In 1923 Adele (Mrs. Albert) Herter (1869-1946) advised Lungren to persuade Frank Morley Fletcher (1866-1949), then head of the Edinburgh Royal College of Art, to teach a summer session at the school. Fletcher accepted the invitation and, at the end of the session, agreed to become the director of the school for the next three years. (Fletcher retained the position until 1930.) As the new director, Fletcher made recommendations which strengthened the sculpture and design departments, added a class in block printing, and also began teaching the life classes himself.

Parallel to the development of the Community Arts Association and the School of Art, was the development of the Santa Barbara Art Club, which was founded on June 9, 1924 by sixteen artists, among them Lungren, Gamble, Fletcher, Herter, Borg, DeWitt Parshall, Douglass Parshall, Edward Borein (1872-1945), and Colin Campbell Cooper (1856-1937).[6] Eighty-seven year old Thomas Moran was made an honorary member. The club was essentially an artists' cooperative with exhibitions of members held in the old Casa de la Guerra. Within less than a year the club, which became part of the Art League of Santa Barbara, had about fifty members. Besides showing the work of local artists, the league accepted traveling shows. In June 1927, at the invitation of the Biltmore Salon in Los Angeles, an exhibition by members of the league was held there.[7]

Although Santa Barbara continued to have an active artist colony for many years, unfortunately, in the 1930s, the Depression took its toll. With the expiration of the Carnegie Grant and donations declining, the Community Arts Association reluctantly closed the School of Arts. It was a sad commentary for a school which had, in such a short time, established a reputation of first rank among the art schools of the United States, with a faculty that included outstanding, award-winning artists. One of the last activities of the school was a commemorative exhibition in 1933 for its founder, Fernand Lungren, who had died the previous year.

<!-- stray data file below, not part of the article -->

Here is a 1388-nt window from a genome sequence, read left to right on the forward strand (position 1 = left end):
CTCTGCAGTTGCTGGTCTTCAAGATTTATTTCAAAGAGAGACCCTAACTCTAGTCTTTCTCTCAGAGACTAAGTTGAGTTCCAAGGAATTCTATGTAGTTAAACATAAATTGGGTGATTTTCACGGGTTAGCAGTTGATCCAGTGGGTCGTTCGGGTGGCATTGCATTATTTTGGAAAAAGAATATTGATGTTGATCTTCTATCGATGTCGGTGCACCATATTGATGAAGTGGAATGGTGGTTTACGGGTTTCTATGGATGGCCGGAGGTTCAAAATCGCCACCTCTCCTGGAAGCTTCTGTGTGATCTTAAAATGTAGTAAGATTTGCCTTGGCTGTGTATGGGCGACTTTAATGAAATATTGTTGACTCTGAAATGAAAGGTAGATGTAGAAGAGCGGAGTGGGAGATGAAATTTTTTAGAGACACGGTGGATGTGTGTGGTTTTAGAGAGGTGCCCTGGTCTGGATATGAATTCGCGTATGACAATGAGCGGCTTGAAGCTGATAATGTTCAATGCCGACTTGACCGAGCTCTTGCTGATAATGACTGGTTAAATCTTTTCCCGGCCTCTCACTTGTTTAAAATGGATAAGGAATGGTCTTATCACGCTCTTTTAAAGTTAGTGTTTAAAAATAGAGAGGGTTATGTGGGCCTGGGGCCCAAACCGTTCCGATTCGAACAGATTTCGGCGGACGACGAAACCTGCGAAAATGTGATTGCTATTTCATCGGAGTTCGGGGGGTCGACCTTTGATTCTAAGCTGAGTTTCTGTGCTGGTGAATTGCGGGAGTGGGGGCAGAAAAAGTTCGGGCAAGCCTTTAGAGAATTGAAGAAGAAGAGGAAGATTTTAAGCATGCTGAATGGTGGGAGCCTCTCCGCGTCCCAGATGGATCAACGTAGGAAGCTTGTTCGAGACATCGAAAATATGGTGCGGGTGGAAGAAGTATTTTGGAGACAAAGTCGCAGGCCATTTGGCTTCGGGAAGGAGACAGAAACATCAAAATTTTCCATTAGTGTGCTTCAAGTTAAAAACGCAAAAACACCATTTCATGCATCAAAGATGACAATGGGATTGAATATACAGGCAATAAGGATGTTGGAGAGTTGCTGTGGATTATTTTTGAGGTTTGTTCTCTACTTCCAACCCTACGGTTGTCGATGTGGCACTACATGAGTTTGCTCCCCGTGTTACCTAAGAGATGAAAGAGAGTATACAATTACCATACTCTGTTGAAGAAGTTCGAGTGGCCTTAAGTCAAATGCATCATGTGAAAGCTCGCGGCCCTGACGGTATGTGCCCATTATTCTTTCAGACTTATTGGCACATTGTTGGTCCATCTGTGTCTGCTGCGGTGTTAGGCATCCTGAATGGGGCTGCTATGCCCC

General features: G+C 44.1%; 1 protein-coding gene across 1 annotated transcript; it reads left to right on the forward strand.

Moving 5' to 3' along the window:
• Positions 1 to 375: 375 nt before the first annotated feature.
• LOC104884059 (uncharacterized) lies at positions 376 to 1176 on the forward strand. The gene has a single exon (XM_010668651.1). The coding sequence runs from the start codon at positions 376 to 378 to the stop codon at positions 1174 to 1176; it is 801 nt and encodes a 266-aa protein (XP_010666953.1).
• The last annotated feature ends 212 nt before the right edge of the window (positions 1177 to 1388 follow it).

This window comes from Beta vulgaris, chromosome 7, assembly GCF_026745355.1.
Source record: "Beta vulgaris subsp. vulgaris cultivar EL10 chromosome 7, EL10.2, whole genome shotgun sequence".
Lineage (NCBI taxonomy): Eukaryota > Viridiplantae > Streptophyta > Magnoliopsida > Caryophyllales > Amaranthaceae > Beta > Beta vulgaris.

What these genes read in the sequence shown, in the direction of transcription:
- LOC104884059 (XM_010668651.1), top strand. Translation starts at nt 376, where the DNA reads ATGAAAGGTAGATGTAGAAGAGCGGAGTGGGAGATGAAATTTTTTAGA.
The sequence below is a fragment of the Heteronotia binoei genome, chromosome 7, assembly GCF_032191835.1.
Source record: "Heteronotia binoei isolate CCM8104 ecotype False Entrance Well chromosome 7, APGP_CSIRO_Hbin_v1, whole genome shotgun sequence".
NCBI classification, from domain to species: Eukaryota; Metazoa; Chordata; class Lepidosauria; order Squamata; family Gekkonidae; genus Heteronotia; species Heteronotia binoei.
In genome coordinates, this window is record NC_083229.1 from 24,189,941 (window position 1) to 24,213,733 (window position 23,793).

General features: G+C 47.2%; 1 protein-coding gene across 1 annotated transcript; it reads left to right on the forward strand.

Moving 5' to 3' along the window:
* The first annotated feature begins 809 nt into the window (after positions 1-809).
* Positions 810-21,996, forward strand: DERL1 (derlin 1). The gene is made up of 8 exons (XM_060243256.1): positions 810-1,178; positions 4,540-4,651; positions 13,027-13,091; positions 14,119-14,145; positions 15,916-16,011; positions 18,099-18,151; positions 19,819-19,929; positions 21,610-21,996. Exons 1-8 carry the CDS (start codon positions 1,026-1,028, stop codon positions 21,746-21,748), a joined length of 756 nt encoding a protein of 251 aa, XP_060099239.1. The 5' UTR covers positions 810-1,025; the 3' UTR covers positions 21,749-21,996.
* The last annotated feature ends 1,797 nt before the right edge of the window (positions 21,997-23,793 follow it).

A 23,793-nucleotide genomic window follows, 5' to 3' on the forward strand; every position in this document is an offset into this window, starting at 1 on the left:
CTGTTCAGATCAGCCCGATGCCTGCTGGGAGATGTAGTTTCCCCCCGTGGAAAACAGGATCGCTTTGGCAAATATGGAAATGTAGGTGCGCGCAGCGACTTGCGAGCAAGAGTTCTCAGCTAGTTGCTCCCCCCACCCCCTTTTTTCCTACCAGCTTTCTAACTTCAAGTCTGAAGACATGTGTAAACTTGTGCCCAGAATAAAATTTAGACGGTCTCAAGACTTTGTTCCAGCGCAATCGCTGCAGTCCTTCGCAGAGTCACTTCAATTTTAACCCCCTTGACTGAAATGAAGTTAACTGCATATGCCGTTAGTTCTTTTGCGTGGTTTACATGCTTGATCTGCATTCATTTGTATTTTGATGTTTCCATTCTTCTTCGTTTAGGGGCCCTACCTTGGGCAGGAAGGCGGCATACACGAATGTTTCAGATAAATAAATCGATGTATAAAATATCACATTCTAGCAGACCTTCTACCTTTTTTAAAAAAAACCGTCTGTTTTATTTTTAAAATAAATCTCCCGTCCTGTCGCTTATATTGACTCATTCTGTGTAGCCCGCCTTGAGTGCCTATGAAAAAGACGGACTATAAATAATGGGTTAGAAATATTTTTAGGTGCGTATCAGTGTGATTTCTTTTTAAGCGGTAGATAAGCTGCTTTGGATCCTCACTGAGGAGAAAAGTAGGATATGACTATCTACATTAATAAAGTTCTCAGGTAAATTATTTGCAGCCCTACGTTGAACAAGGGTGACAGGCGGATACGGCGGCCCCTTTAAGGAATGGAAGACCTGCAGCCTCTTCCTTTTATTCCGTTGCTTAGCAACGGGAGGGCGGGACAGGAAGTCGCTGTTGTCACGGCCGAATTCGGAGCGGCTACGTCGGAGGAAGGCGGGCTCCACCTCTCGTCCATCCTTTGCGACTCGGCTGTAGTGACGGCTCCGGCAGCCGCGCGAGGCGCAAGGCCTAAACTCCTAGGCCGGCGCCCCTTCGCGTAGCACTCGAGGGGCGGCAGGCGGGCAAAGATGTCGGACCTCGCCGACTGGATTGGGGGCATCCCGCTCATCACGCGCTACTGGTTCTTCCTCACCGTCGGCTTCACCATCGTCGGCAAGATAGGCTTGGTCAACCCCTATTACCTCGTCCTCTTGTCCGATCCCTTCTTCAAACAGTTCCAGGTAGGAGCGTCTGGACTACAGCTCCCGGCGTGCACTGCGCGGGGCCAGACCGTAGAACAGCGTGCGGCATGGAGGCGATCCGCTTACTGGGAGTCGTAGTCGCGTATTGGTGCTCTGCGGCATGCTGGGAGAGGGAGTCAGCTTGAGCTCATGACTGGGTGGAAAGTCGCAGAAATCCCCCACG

I. Unidentified newspaper clipping from the files of the Santa Barbara Public Library. Written notation indicating date of 12 January 1947.

2. Hamilton McFadden, "Community Arts Association, Santa Barbara, California," The American Magazine of Art 15 (June 1924): 303. The Community Arts Association is also discussed at length in John A. Berger, Fernand Lungren: A Biography (Santa Barbara, California: The Schauer Press, 1936), pp. 221-243.

3. Stella Haverland Rouse, "Fernand Lungren, local artist, one of many who painted turn-of-century Western scenery." Unidentified newspaper clipping from the files of the Santa Barbara Public Library The author quoted from a 1914 interview by a Santa Barbara Daily News reporter.